It’s Friday, and you’re tired. Not just tired—you’re exhausted. You walk into your 9 a.m. “Just four more classes, and I’m done,” you whisper to yourself. You sit in class, mind racing to everything you must do that day, and it seems impossible. “I can’t do this,” you think.
It’s the final lap of a race, and your legs feel like jelly. You can see the finish line; you can taste victory. Your opponents seem miles behind you. “One more lap,” you tell yourself, “I just have to make it through one more lap.” You keep pushing, but the voice in your head screams, “Give up now!”
In both situations, you’re fighting this thought: I can’t. Perhaps you’re too tired to stay awake through your last class, and you begin to believe you might as well not go. Or maybe you just know that your legs are going to give way, and there’s no way you can keep running. Willpower is staying the course for “one more.” It is looking in the face of “I can’t” and declaring “I will.”
We think of people with great willpower as those who go above and beyond. Those are the people who accomplish more than any normal person could, and we only dream of achieving those great things. When the word willpower is thrown around, we believe it’s for the elite group. We could never, right? We tell ourselves, “I can’t.”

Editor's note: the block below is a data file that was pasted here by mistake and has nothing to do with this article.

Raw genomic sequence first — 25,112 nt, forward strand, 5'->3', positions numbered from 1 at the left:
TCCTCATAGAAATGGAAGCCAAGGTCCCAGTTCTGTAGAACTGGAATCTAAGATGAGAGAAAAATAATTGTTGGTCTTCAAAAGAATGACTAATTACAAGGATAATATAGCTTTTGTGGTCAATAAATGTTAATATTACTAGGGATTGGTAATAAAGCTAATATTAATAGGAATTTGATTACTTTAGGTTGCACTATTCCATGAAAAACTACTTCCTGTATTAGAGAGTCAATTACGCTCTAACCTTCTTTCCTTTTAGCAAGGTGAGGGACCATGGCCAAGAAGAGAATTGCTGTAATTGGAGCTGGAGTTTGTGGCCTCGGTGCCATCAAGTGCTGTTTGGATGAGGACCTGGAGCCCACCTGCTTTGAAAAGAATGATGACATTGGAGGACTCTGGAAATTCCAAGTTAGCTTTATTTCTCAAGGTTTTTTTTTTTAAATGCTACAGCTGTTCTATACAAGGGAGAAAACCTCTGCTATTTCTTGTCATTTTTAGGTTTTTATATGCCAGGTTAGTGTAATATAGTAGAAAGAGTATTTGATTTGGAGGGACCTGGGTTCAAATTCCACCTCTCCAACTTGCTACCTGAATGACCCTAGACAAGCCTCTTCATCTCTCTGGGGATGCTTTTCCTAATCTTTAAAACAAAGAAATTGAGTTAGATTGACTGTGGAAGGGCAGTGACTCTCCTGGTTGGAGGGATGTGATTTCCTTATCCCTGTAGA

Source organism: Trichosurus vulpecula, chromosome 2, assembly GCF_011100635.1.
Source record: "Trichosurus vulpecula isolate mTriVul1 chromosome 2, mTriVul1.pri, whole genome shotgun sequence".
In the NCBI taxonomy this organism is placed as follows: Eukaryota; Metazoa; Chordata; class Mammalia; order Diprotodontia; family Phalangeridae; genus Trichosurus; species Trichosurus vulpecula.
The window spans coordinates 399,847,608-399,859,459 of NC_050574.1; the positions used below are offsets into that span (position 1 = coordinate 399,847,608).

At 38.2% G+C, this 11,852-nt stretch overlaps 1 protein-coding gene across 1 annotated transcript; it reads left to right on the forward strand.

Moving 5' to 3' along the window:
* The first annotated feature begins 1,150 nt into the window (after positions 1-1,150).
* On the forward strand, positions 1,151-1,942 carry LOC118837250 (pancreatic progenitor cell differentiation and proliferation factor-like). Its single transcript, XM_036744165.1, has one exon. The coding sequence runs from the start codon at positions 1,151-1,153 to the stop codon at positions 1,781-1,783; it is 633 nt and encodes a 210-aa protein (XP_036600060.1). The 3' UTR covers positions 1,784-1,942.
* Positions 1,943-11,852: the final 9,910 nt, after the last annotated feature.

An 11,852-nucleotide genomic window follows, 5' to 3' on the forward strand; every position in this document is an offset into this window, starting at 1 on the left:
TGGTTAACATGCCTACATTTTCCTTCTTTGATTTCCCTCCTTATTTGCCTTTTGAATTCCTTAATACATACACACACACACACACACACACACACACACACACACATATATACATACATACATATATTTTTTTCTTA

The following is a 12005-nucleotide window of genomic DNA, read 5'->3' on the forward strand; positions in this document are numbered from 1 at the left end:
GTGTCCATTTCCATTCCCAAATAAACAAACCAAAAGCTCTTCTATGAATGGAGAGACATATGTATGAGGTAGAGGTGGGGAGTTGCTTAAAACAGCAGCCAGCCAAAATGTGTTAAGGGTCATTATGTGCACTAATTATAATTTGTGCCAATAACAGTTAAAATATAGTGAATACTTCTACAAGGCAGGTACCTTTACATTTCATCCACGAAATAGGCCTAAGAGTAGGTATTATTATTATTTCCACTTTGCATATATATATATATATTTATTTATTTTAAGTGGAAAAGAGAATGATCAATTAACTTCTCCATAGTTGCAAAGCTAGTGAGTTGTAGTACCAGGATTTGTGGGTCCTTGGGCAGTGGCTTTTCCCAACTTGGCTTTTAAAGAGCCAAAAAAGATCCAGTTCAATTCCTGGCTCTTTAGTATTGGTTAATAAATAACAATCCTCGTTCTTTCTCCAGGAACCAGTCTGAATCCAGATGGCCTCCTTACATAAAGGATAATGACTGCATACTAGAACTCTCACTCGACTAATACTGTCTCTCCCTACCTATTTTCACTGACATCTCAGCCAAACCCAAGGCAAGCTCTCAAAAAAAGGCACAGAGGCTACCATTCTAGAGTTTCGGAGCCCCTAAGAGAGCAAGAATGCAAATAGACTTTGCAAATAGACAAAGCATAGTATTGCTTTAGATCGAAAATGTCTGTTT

We think that if we cannot achieve greatness, there is no use in trying. That we’ll never be as good as the next guy. That we should give up. We lose our willpower. In fact, we don’t even try to use it. We let the monster of doubt, fear, and lies take over. We forget who we are, Who made us, and the power He has placed in us. We forget all of that in favor of believing we are weak and unworthy. We give up so easily that we take defeat.
But willpower is not a trait reserved for the mighty. Rather, it is a savior for the weak. It is not setting out to be the best; it is setting out to finish. Willpower is keeping on when you’d rather quit, looking the enemy in the face as it screams, “You can’t! You can’t!” and telling it, “I will.” It is making it through “one more” and triumphantly saying “I did.”